Launched in 1999, Volendam draws on the Holland America Line’s incredible collection of artwork to enhance the ship’s public spaces. Included are pre-Columbian fetishes and sculptures and Renaissance-era fountains imported from Italy in the hallway galleries. The three-story atrium of the ship features an elegant sculpture inspired by the myriad moods and colors of a kaleidoscope by Luciano Vistosi.

Similar to Statendam-class vessels, these slightly larger sister ships have more playful design elements than Holland America Line’s classic vessels. Triple-deck atriums have a fantastic—and fiber-optic-lighted—Murano-glass sculpture (Volendam) or an almost scary towering pipe organ (Zaandam).

The interior decor and much of the artwork found in each vessel has a predominant theme—Volendam centers on flowers and Zaandam around music. Look for Zaandam‘s collection of guitars autographed by the Rolling Stones and a saxophone signed by President Bill Clinton. The extra space in these ships allows for a larger specialty restaurant and a roomier feel throughout.

Holland America Line has enjoyed a distinguished record of traditional cruises, world exploration, and transatlantic crossings since 1873—all facets of its history that are reflected in the fleet’s multimillion-dollar shipboard art and antiques collections. Even the ships’ names follow a pattern set long ago: all end in the suffix dam and are either derived from the names of various dams that cross Holland’s rivers, important Dutch landmarks, or points of the compass. The names are even recycled when vessels are retired, and some are in their fifth and sixth generation of use.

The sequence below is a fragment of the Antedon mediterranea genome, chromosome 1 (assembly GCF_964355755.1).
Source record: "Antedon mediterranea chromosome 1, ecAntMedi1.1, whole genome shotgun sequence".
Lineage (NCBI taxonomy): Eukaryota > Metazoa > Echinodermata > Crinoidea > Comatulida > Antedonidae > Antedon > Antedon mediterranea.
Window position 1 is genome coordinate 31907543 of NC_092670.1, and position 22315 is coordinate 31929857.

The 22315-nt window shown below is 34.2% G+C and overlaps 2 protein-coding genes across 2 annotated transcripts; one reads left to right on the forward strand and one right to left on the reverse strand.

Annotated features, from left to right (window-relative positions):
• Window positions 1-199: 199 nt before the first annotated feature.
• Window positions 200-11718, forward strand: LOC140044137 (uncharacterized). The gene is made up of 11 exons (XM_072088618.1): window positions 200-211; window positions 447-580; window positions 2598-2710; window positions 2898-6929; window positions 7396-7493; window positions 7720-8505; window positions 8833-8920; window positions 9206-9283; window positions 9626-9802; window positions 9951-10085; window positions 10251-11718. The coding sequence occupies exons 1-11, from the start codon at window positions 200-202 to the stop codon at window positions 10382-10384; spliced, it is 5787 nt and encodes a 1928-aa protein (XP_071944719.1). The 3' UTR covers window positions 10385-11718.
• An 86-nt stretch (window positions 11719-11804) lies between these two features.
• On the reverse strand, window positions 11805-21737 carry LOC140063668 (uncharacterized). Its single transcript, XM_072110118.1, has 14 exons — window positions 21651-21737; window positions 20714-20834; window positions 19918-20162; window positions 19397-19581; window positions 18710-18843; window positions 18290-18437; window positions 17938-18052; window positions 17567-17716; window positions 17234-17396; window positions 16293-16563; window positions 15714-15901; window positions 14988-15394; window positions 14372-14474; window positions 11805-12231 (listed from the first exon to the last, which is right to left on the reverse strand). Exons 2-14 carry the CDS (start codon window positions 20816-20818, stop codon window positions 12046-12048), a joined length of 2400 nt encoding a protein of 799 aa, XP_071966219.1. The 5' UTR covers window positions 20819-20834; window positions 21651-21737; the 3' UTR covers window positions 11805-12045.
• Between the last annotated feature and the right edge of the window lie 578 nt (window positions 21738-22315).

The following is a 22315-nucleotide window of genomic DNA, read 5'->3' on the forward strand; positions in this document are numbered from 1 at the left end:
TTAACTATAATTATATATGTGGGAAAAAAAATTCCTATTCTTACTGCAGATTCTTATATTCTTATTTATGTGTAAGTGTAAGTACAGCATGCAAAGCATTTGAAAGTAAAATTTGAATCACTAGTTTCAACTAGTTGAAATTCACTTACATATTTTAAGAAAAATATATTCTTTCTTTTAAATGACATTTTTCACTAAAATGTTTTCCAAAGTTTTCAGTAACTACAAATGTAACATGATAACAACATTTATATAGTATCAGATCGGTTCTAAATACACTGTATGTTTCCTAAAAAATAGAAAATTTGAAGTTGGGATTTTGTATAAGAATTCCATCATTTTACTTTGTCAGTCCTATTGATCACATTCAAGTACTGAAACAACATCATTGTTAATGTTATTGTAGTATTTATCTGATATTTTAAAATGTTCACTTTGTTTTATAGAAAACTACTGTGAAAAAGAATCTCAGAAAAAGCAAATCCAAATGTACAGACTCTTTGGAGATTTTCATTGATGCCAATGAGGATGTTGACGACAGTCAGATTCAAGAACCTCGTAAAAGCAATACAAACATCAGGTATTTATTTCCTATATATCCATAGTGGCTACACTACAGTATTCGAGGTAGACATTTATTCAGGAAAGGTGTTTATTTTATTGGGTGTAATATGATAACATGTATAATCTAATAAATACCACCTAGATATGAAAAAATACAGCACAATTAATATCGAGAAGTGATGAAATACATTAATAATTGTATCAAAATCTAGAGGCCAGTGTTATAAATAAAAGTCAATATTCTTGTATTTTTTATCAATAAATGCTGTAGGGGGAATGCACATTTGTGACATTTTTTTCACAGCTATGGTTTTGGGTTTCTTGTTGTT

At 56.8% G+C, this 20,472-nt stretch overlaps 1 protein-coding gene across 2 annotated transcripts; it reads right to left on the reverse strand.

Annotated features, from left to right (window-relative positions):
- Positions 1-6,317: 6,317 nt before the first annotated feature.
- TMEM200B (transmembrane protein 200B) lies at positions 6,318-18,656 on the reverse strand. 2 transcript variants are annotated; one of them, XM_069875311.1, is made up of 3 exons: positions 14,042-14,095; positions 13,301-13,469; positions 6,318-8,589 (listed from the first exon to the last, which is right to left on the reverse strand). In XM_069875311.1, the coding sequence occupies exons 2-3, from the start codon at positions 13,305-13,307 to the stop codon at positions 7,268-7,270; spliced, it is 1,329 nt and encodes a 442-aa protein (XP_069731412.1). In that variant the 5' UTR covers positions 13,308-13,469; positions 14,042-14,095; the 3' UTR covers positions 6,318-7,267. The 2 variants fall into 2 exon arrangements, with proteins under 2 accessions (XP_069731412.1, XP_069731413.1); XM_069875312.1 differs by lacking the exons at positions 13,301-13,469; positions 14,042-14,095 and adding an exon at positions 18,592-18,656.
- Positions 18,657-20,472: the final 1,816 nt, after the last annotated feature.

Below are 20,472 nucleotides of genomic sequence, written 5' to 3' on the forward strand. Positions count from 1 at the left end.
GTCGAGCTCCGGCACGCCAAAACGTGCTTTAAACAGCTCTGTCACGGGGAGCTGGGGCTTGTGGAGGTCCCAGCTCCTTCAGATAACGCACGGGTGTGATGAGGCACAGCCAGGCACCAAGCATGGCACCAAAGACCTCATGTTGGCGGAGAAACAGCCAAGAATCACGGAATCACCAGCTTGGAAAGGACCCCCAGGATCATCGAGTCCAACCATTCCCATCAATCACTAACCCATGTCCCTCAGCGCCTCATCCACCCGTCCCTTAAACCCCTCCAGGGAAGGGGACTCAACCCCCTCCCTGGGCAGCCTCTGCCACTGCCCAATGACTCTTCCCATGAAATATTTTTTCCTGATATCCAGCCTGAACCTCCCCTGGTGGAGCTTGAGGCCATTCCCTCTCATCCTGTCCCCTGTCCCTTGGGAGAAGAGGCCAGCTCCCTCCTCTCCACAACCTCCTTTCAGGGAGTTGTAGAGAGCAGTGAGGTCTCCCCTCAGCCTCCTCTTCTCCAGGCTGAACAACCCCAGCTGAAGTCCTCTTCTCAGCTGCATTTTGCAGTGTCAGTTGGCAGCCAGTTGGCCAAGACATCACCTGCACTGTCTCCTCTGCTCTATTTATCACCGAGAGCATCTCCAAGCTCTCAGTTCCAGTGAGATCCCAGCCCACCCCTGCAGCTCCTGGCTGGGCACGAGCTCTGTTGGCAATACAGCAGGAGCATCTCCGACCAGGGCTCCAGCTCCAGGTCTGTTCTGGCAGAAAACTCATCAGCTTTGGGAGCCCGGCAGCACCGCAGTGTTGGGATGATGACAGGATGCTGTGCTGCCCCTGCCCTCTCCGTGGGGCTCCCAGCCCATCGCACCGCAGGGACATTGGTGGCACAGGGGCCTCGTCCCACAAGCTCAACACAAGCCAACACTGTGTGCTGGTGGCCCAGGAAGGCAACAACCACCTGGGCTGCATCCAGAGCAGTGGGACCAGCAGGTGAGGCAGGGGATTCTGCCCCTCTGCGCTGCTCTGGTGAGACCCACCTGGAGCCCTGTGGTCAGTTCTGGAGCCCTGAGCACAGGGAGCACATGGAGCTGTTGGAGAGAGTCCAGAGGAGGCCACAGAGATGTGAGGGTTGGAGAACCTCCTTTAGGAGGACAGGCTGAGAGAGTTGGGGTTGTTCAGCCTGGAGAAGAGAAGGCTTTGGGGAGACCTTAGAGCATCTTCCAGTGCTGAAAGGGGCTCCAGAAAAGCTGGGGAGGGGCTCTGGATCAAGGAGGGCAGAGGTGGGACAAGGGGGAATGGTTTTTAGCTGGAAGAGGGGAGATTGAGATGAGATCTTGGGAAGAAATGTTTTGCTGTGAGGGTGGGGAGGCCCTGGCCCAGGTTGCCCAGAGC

Noted for focusing on passenger comfort, Holland America Line cruises are classic in design and style, and with an infusion of younger adults and families onboard, they remain refined without being stuffy or stodgy. Following a basic design theme, returning passengers feel as at home on the newest Holland America vessels as they do on older ones.

  • 10 passenger decks
  • specialty restaurant, dining room, buffet
  • Wi-Fi, safe, refrigerator, DVD
  • 2 pools (1 indoor), 2 children’s pools
  • fitness classes, gym, hot tubs, sauna, spa
  • 6 bars, casino, dance club, library, showroom, video game room
  • children’s programs
  • dry cleaning, laundry facilities, laundry service
  • Internet terminal
  • no-smoking cabins

WHAT YOU SHOULD KNOW

Pros
Cons
Ship movie theaters are also home to the Culinary Arts Centers
Waiters serve made-to-order entrées in the Lido restaurant at dinner
An evening poolside barbecue buffet is usually scheduled during each cruise
Expanded spa facilities make the gym area somewhat tight
There are no longer complimentary men’s and women’s steam rooms
Sandwiched between the Lido pool and Lido bar, the children’s wading pool area can become quite boisterous

What to expect on board

Staterooms & Cabins

Layout
Suites
Amenities
Accessibility